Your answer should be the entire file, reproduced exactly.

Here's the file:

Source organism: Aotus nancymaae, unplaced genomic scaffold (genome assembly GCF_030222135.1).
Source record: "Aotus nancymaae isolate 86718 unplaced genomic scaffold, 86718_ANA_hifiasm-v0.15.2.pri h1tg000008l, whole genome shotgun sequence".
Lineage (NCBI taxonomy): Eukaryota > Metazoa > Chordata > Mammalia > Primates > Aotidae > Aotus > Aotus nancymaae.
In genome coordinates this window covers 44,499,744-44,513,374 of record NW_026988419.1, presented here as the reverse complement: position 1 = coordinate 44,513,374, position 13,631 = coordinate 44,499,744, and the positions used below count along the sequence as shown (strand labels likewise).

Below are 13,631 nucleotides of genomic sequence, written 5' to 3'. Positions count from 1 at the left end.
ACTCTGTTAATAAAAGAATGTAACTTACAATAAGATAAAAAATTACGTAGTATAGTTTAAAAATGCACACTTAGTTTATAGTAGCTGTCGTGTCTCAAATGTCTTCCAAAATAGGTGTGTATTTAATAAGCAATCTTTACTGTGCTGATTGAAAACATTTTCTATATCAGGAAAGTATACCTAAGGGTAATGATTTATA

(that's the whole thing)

Source organism: Aotus nancymaae, unplaced genomic scaffold (genome assembly GCF_030222135.1).
Source record: "Aotus nancymaae isolate 86718 unplaced genomic scaffold, 86718_ANA_hifiasm-v0.15.2.pri h1tg000008l, whole genome shotgun sequence".
Lineage (NCBI taxonomy): Eukaryota > Metazoa > Chordata > Mammalia > Primates > Aotidae > Aotus > Aotus nancymaae.
In genome coordinates this window covers 44,499,744-44,513,374 of record NW_026988419.1, presented here as the reverse complement: position 1 = coordinate 44,513,374, position 13,631 = coordinate 44,499,744, and the positions used below count along the sequence as shown (strand labels likewise).

Below are 13,631 nucleotides of genomic sequence, written 5' to 3'. Positions count from 1 at the left end.
ACTCTGTTAATAAAAGAATGTAACTTACAATAAGATAAAAAATTACGTAGTATAGTTTAAAAATGCACACTTAGTTTATAGTAGCTGTCGTGTCTCAAATGTCTTCCAAAATAGGTGTGTATTTAATAAGCAATCTTTACTGTGCTGATTGAAAACATTTTCTATATCAGGAAAGTATACCTAAGGGTAATGATTTATA